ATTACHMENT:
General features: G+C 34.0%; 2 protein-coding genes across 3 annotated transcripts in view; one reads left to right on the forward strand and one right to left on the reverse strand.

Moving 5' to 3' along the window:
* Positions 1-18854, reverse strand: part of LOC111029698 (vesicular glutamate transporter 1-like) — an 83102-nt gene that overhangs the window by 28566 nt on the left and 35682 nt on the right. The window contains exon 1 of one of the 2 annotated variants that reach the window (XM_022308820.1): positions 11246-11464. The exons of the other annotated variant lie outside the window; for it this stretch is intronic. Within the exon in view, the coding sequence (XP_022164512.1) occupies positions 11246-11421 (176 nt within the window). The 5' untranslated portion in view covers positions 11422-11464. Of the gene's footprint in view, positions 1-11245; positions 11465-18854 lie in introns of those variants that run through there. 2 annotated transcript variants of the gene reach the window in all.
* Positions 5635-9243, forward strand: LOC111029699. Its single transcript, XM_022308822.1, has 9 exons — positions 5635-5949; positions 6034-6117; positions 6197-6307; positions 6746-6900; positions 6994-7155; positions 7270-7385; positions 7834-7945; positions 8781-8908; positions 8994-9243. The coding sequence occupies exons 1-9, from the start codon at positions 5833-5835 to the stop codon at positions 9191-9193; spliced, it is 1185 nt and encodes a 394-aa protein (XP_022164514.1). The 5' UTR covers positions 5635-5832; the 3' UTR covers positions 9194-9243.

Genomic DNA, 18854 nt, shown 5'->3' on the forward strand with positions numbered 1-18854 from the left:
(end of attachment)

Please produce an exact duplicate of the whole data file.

General features: G+C 34.0%; 2 protein-coding genes across 3 annotated transcripts in view; one reads left to right on the forward strand and one right to left on the reverse strand.

Moving 5' to 3' along the window:
* Positions 1-18854, reverse strand: part of LOC111029698 (vesicular glutamate transporter 1-like) — an 83102-nt gene that overhangs the window by 28566 nt on the left and 35682 nt on the right. The window contains exon 1 of one of the 2 annotated variants that reach the window (XM_022308820.1): positions 11246-11464. The exons of the other annotated variant lie outside the window; for it this stretch is intronic. Within the exon in view, the coding sequence (XP_022164512.1) occupies positions 11246-11421 (176 nt within the window). The 5' untranslated portion in view covers positions 11422-11464. Of the gene's footprint in view, positions 1-11245; positions 11465-18854 lie in introns of those variants that run through there. 2 annotated transcript variants of the gene reach the window in all.
* Positions 5635-9243, forward strand: LOC111029699. Its single transcript, XM_022308822.1, has 9 exons — positions 5635-5949; positions 6034-6117; positions 6197-6307; positions 6746-6900; positions 6994-7155; positions 7270-7385; positions 7834-7945; positions 8781-8908; positions 8994-9243. The coding sequence occupies exons 1-9, from the start codon at positions 5833-5835 to the stop codon at positions 9191-9193; spliced, it is 1185 nt and encodes a 394-aa protein (XP_022164514.1). The 5' UTR covers positions 5635-5832; the 3' UTR covers positions 9194-9243.

Genomic DNA, 18854 nt, shown 5'->3' on the forward strand with positions numbered 1-18854 from the left: